Panasonic P2 & The Notion of Slow Motion

Achieving a slow (or fast) motion effect in Panasonic P2 cameras is relatively straightforward. In HPX170 and HVX200 models, shooters select the operational type of a film or video camera. In Video Camera mode the camcorder enables such functions as time lapse, single frame animation and a three second HD pre-record. In Film Camera mode at 720p the variable frame rate function enables shooters to capture scenes from 12-60 FPS.

Choose Your Weapon: Video or Film. The Film Camera allows shooters to capture frame rates from 12-60 FPS.

Undercranking or overcranking a P2 camera is accomplished in either “native” mode where only active frames are recorded, or “over 60” where 60 frames per second are captured in all cases (à la Varicam).  The “over 60” approach produces a 59.94 FPS timeline in the NLE so it’s important when shooting off speed to select 24pN or 30pN “native”recording if a 23.98 or 29.97 timeline is desired. This is the case when utilizing other manufacturers’ cameras on the same project, shooting 23.98 PsF in the Sony XDCAM HD and EX models to match the 24pN frame rate in P2. Selecting the correct flavor of 24p or 30p during capture will avoid the unnecessary rendering and loss of image quality when mixing native and non-native “over 60” footage on the same timeline. In P2 cameras variable speed frame rates can be achieved in either recording mode, however,at 24p or 24pN, 30p or 30pN.

720p24 (or 30) enables off-speed effects from 12-60 FPS on a 59.94 FPS timeline

720p24pN (or 30pN) enables off-speed effects from 12-60 FPS on a 23.98 (or 29.97) FPS timeline.

We don’t normally think of frame rate as a key storytelling tool but it most assuredly is! Frame rate and story go hand in hand, the tempo of our images parading before the viewer varying in cadence and potentially adding drama or humor. Second only to focus in the shooter’s bag of tricks the ability to vary frame rate is critical to one’s storytelling. On many shoots I vary the frame rate on nearly every shot, tweaking a scene by one or two frames per second for maximum impact. This level of control is one of the great attributes of P2 cameras. We can’t obviously vary frame rate in most dialogue scenes, but even there in a character’s reaction I may alter the frame rate slightly to add weight to his or her performance.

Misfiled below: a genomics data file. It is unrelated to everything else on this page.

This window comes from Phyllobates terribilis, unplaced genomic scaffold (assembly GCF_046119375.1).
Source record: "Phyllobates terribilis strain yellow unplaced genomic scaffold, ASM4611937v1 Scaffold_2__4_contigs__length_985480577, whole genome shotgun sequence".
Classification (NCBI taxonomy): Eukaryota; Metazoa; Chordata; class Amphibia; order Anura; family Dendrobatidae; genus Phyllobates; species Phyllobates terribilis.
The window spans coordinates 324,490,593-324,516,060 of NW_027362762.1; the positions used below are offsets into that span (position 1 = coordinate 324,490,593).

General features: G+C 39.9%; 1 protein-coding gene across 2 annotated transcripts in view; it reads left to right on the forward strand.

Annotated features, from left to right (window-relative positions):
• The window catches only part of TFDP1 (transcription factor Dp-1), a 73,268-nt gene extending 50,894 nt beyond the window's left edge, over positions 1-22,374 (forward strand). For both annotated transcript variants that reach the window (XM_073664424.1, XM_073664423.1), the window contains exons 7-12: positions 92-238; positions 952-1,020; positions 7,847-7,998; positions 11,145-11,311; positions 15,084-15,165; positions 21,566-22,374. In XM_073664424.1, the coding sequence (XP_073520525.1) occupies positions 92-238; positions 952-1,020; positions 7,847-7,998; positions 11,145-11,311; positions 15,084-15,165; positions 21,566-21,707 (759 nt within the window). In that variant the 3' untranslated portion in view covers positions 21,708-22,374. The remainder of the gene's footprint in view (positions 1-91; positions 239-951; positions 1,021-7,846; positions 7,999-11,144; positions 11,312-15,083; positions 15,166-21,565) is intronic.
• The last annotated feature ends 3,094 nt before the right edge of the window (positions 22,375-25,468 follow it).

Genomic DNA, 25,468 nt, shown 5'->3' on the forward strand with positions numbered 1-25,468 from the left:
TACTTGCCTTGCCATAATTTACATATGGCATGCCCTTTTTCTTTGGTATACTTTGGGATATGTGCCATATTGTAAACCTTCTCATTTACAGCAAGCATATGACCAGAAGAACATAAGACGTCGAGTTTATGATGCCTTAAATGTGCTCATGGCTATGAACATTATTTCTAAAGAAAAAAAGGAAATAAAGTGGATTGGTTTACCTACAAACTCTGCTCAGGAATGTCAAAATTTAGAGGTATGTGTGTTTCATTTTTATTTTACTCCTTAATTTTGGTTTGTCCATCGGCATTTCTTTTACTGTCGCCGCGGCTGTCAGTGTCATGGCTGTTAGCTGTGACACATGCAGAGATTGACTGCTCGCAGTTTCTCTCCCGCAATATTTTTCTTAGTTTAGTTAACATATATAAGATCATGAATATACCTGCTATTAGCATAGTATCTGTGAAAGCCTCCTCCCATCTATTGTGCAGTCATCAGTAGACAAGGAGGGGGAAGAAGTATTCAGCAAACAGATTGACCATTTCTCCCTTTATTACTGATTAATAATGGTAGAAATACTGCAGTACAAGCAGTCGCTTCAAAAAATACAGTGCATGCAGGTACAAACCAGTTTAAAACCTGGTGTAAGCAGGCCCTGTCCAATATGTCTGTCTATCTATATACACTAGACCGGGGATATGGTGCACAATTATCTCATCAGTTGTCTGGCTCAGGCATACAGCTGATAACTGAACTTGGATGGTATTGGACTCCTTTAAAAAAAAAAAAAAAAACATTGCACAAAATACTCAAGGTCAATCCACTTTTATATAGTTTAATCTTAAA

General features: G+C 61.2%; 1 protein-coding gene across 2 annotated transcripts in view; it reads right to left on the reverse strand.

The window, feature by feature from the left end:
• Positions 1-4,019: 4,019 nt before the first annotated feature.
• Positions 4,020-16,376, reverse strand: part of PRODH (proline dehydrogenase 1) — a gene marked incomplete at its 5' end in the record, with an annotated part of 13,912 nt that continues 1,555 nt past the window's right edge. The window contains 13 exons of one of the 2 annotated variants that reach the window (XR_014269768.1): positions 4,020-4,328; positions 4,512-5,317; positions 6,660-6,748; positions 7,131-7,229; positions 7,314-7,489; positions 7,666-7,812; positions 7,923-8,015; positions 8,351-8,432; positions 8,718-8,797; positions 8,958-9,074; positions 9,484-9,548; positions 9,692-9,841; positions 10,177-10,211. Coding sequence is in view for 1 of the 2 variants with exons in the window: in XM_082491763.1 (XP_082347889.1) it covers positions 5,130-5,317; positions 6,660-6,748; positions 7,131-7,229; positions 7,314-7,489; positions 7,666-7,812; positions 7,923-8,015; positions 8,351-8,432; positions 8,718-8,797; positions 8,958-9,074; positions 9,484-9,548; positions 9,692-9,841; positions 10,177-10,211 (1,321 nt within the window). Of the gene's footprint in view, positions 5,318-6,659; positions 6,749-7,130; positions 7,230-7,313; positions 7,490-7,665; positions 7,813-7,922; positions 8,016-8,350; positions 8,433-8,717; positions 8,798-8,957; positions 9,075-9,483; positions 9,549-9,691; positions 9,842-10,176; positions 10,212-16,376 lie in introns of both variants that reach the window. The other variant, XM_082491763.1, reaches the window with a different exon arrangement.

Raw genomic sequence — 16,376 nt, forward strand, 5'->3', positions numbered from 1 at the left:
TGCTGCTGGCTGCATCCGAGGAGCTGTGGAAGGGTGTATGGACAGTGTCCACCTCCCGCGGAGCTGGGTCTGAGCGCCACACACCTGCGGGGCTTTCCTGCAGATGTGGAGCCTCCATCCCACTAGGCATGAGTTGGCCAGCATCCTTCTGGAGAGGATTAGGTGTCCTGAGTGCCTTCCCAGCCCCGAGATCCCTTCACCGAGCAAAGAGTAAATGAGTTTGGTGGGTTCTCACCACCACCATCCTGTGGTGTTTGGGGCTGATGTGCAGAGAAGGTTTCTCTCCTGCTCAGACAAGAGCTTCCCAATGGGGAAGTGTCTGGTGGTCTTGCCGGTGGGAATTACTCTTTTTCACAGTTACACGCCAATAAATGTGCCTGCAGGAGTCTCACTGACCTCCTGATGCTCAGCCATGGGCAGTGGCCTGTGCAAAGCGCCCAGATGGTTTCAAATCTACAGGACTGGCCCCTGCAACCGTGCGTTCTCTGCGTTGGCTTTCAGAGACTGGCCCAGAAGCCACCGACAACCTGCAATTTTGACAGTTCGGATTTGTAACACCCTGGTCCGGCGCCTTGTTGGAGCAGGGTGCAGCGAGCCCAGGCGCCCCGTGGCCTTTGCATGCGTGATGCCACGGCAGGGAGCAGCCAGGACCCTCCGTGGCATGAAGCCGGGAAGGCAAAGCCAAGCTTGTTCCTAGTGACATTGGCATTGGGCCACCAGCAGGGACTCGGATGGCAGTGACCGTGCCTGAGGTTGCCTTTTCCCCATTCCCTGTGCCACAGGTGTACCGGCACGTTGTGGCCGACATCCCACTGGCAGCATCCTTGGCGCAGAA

Beyond tweaking actors’ performances I regularly use a range of cranking speeds in subtle ways, for example, when shooting a mood piece I will overcrank by 20% to impart a faint dream-like quality.  Conversely if shooting a car chase I will undercrank by two or three frames per second to increase the apparent speed and peril of the pursuit. In either case the effect is restrained, and the viewer is quite unaware of the manipulation.

Owing to the high magnification, extreme close ups of wildlife usually demand a 100% or more increase in frame rate.